Seven years ago today saw warmer than normal weather for November, so I packed my cameras in a bag secured to the luggage rack of my Harley Davidson Super Glide and rode up to Riverheads High School South of Staunton for the first round of state football playoffs for the Floyd County Buffaloes.
On the way home, I encountered an all-black steer, along with other cattle, on U.S. 221 at the intersection of Poague Valley Road in Roanoke County between Cave Spring and Bent Mountain. I laid the bike down on the asphalt to try to avoid the steer and woke up nearly a month later in Carilion Hosptial in Roanoke.
My memory of that accident — my first and only serious motorcycle crash in many years of riding on two wheels — is sketchy at best. I suffered compound fractures of my right leg, massive brain trauma, a dislocated right eye and facial injuries that needed plastic surgery to correct and spent several months in rehab after release from the hospital on Dec. 24.
Tonight, my wife takes me to a steakhouse in Christiansburg for an annual event: the steak-cow dinner where I consume the largest cut of beef and pretend it came from the cow (which limped away from the crash after crapping all over me and the bike).
Attending physicians at Carilion-Roanoke Memorial gave Amy a long list of projections on what life for me and her might be like because of the crash, starting with a feeling that I would not last that first night after arriving at the hospital’s ER. When I did survive, they predicted I could have servere brain trauma that would wipe out my memory, including even the ability to recognize her if and when I might wake up from a coma.
The orthopedic surgeon wasn’t sure he could save my lower right leg below the knee. Predicted I would not be able to see out of my damaged right eye. One predicted that if I ever woke up, I might have the “mind of a two-year-old.”
“That would be an improvement,” Amy told the neuro-psychologist. He later told me that he had to learn to appreciate her sense of humor.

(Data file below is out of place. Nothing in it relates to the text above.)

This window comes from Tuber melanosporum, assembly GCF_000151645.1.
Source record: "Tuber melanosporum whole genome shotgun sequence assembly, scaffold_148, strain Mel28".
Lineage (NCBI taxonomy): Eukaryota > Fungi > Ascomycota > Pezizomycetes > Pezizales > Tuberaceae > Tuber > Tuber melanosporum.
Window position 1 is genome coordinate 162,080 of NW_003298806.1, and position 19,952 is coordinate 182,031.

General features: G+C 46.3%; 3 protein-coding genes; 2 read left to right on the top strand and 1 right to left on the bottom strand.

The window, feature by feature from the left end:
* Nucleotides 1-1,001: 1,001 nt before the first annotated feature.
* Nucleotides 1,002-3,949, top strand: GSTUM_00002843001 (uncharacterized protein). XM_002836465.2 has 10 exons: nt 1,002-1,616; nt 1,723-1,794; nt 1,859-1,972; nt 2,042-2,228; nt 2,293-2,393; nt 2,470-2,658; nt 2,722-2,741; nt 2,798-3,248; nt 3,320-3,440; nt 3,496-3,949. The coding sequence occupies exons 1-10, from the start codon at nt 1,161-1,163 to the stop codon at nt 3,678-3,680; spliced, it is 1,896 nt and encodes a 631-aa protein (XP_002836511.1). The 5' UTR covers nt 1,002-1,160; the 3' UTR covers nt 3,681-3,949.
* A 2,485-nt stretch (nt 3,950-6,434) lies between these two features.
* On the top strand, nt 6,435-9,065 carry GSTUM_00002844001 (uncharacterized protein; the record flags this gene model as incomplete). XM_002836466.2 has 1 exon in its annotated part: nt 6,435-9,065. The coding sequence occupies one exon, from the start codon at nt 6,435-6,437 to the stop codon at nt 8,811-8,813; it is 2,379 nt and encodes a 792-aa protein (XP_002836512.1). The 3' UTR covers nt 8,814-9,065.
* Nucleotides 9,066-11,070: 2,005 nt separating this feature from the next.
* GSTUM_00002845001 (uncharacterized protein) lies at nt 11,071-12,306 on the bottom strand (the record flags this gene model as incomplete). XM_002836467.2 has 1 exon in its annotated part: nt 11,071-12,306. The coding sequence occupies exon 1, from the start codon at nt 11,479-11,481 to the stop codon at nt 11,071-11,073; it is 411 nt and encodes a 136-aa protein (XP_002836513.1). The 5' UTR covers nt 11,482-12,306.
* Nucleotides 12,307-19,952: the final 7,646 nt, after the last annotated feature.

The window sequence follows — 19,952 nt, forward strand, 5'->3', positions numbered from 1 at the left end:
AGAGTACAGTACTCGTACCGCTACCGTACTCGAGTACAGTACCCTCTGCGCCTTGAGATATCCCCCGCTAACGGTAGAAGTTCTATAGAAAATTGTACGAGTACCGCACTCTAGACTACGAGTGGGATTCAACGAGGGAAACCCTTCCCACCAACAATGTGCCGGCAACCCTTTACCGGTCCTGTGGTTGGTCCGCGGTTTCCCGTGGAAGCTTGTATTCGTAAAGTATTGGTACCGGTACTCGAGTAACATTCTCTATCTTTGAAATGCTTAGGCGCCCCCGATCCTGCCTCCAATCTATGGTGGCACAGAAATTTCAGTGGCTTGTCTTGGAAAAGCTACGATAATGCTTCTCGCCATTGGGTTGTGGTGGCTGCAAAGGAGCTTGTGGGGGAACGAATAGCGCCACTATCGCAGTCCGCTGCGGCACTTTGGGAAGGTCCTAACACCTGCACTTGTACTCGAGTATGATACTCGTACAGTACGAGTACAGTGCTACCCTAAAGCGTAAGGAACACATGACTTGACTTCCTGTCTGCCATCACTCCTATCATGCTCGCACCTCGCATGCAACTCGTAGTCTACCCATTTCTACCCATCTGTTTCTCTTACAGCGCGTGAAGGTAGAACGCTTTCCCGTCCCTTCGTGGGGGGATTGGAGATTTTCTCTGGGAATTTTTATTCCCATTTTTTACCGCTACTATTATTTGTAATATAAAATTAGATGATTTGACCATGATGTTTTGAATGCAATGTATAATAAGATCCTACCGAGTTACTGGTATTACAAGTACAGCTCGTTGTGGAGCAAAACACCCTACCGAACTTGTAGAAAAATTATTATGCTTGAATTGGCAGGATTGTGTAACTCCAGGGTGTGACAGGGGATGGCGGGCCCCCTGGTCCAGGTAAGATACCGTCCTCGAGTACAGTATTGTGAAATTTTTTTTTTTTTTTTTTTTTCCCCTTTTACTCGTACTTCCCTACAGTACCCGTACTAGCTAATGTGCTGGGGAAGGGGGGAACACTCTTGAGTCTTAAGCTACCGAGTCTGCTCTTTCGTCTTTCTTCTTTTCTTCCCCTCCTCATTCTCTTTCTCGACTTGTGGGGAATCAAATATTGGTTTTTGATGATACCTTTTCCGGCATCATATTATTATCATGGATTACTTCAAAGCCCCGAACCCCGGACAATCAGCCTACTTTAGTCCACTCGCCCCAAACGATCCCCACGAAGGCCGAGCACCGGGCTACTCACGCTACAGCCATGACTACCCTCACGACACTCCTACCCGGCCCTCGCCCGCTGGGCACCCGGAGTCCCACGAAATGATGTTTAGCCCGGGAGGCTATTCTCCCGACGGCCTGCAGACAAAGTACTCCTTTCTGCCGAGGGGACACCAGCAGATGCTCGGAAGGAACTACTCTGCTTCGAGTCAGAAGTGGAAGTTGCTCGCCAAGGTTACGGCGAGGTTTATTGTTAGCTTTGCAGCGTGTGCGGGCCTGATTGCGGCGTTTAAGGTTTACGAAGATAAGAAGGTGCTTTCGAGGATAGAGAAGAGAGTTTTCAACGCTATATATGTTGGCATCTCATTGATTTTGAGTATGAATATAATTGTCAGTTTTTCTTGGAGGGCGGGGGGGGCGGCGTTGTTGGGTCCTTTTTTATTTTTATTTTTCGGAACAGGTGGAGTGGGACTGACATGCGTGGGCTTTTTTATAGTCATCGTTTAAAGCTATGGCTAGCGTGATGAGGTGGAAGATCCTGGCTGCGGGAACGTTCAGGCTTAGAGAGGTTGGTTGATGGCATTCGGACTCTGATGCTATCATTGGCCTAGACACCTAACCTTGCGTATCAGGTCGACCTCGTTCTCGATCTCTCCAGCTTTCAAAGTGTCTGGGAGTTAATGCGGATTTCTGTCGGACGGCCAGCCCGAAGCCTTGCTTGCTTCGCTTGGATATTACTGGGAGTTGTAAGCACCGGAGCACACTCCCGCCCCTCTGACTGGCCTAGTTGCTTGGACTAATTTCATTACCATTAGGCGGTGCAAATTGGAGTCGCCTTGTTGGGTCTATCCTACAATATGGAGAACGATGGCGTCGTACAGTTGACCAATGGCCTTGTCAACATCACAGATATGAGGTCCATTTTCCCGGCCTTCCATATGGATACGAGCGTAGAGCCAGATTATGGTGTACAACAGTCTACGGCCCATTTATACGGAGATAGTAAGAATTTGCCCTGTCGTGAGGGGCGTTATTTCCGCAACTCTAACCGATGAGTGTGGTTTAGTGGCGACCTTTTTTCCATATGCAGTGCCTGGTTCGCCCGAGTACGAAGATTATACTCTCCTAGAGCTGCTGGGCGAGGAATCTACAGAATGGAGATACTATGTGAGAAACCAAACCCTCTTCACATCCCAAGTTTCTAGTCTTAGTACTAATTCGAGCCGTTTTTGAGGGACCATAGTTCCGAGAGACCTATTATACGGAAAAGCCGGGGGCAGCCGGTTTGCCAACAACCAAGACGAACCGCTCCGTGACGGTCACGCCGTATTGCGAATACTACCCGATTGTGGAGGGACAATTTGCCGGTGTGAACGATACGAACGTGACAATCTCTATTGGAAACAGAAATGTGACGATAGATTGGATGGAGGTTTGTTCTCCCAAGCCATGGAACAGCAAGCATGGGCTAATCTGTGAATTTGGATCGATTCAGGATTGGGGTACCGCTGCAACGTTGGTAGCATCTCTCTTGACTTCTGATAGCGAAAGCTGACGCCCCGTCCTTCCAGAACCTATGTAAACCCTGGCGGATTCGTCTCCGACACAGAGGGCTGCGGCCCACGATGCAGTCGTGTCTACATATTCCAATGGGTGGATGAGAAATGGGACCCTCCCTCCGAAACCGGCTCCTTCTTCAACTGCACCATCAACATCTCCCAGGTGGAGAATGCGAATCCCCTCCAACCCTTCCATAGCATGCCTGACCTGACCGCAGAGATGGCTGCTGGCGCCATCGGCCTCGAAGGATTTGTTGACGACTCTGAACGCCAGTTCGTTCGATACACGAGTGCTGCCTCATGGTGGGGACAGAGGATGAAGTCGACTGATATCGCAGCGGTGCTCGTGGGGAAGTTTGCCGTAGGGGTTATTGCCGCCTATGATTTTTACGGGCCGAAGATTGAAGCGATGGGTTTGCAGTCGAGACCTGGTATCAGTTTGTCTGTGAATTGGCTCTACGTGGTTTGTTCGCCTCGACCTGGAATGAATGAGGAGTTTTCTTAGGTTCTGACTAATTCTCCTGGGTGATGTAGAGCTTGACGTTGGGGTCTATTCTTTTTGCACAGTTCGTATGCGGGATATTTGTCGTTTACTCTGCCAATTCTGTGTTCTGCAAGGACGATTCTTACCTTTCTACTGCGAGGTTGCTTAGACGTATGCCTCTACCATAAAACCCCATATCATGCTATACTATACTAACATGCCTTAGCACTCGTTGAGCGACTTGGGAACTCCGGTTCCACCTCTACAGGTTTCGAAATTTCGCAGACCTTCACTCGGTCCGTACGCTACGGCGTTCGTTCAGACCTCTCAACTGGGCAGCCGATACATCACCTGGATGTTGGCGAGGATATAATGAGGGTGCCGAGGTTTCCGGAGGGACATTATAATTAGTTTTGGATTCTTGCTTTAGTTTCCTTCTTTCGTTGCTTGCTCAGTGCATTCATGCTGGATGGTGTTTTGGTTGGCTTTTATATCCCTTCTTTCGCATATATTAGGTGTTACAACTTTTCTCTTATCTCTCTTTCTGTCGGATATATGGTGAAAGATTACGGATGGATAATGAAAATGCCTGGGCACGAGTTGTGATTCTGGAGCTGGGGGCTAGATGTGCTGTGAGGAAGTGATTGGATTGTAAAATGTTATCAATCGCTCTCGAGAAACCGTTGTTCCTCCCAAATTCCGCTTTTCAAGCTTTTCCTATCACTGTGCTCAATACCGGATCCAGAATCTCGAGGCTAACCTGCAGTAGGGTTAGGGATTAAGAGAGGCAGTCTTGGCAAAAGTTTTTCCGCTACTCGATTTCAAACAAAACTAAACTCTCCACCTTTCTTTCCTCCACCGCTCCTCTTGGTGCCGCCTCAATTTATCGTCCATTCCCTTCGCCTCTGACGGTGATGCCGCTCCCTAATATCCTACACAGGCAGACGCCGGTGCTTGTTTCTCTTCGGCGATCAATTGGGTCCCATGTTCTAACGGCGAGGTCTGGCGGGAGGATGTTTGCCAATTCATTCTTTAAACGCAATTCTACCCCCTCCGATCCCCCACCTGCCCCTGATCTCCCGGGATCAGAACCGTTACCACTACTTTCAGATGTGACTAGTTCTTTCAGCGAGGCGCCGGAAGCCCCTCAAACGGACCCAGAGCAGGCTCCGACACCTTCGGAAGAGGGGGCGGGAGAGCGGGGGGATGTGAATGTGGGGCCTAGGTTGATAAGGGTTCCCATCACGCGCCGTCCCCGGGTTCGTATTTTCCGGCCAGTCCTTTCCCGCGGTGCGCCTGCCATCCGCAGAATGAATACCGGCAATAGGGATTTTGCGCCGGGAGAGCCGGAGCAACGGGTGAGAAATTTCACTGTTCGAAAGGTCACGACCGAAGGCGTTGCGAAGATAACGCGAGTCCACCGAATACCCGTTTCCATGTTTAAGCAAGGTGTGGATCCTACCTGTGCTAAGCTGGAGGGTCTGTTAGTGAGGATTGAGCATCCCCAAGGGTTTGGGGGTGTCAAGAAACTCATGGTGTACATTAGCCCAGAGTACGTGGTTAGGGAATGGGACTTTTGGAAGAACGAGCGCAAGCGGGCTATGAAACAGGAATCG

When I left the hospital on Christmas Eve, after three weeks at the Community Rehab Hospital on Elm Street, the final report from the doctors called me a “walking miracle.”
I was lucky. I also have a lot of people praying for me. Churches in Floyd County put me on their prayer lists. Musicians at the Friday Night Jamborees asked the crowd to pray for recovery and articles by Wanda Combs in The Floyd Press and columns by Dan Casey at The Roanoke Times kept readers informed of my progress.
Fellow motorcyclists, including members of the Roanoke Valley Harley Owners Group, came by the hospital to visit, along with many residents from Floyd County, Roanoke and New River Valleys. Cards, emails and phone calls came in from around the country as word of the accident spread on social media and the internet.
Over the last seven years, I have tried to thank all of those who helped, visited and prayed.
Some expressed shock that I continue to ride motorcycles after the crash. Many asked Amy why she didn’t insist that I stop. She did ask me to stop riding at night and, for the most part, I no longer do. But she has a bike of her own — a Can-Am three-wheeler — and agrees that riding is good therapy.
Tonight, as I dig into a good steak, I will also continue to thank Amy for her love and support. Living with me is a challenge and I hope I never repeat what she went through on that Nov. 9 seven years ago or the times that followed over the next several months.
My thanks, too, to each and everyone who helped us get through that time. Without you, I know that I would not be here today.